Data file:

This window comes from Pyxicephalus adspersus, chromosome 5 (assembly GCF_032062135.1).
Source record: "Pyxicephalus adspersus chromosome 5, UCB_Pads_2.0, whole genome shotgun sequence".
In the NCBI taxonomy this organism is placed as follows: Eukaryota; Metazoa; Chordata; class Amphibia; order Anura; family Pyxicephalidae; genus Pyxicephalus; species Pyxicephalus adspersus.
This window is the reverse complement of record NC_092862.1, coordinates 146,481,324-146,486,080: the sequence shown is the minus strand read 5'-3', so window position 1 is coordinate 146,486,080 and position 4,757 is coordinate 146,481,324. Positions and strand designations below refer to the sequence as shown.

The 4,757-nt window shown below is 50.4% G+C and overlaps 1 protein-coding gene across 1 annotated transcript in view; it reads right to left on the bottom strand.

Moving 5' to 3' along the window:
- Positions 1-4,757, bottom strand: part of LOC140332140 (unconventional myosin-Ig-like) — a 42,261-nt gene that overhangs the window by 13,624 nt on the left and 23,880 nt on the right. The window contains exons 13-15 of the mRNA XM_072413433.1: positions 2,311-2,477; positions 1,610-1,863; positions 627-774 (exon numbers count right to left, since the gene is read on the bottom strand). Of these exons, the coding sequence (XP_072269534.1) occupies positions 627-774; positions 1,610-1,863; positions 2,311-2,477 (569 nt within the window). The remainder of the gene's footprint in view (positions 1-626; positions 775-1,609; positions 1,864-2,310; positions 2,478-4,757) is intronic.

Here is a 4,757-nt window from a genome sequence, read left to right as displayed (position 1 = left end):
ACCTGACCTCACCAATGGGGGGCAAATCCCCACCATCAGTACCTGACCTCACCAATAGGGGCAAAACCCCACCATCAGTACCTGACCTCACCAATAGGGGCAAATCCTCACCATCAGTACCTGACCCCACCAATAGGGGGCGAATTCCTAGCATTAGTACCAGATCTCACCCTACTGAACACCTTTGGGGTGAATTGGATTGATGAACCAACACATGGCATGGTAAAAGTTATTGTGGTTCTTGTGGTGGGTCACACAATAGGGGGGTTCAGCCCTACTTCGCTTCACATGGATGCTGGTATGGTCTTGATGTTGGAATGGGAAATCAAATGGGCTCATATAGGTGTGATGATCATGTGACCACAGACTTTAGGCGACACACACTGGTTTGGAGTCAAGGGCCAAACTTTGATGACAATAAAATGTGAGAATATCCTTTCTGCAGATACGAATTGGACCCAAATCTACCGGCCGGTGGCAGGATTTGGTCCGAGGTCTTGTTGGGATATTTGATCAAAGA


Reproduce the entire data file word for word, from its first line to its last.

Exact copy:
This window comes from Pyxicephalus adspersus, chromosome 5 (assembly GCF_032062135.1).
Source record: "Pyxicephalus adspersus chromosome 5, UCB_Pads_2.0, whole genome shotgun sequence".
In the NCBI taxonomy this organism is placed as follows: Eukaryota; Metazoa; Chordata; class Amphibia; order Anura; family Pyxicephalidae; genus Pyxicephalus; species Pyxicephalus adspersus.
This window is the reverse complement of record NC_092862.1, coordinates 146,481,324-146,486,080: the sequence shown is the minus strand read 5'-3', so window position 1 is coordinate 146,486,080 and position 4,757 is coordinate 146,481,324. Positions and strand designations below refer to the sequence as shown.

The 4,757-nt window shown below is 50.4% G+C and overlaps 1 protein-coding gene across 1 annotated transcript in view; it reads right to left on the bottom strand.

Moving 5' to 3' along the window:
- Positions 1-4,757, bottom strand: part of LOC140332140 (unconventional myosin-Ig-like) — a 42,261-nt gene that overhangs the window by 13,624 nt on the left and 23,880 nt on the right. The window contains exons 13-15 of the mRNA XM_072413433.1: positions 2,311-2,477; positions 1,610-1,863; positions 627-774 (exon numbers count right to left, since the gene is read on the bottom strand). Of these exons, the coding sequence (XP_072269534.1) occupies positions 627-774; positions 1,610-1,863; positions 2,311-2,477 (569 nt within the window). The remainder of the gene's footprint in view (positions 1-626; positions 775-1,609; positions 1,864-2,310; positions 2,478-4,757) is intronic.

Here is a 4,757-nt window from a genome sequence, read left to right as displayed (position 1 = left end):
ACCTGACCTCACCAATGGGGGGCAAATCCCCACCATCAGTACCTGACCTCACCAATAGGGGCAAAACCCCACCATCAGTACCTGACCTCACCAATAGGGGCAAATCCTCACCATCAGTACCTGACCCCACCAATAGGGGGCGAATTCCTAGCATTAGTACCAGATCTCACCCTACTGAACACCTTTGGGGTGAATTGGATTGATGAACCAACACATGGCATGGTAAAAGTTATTGTGGTTCTTGTGGTGGGTCACACAATAGGGGGGTTCAGCCCTACTTCGCTTCACATGGATGCTGGTATGGTCTTGATGTTGGAATGGGAAATCAAATGGGCTCATATAGGTGTGATGATCATGTGACCACAGACTTTAGGCGACACACACTGGTTTGGAGTCAAGGGCCAAACTTTGATGACAATAAAATGTGAGAATATCCTTTCTGCAGATACGAATTGGACCCAAATCTACCGGCCGGTGGCAGGATTTGGTCCGAGGTCTTGTTGGGATATTTGATCAAAGA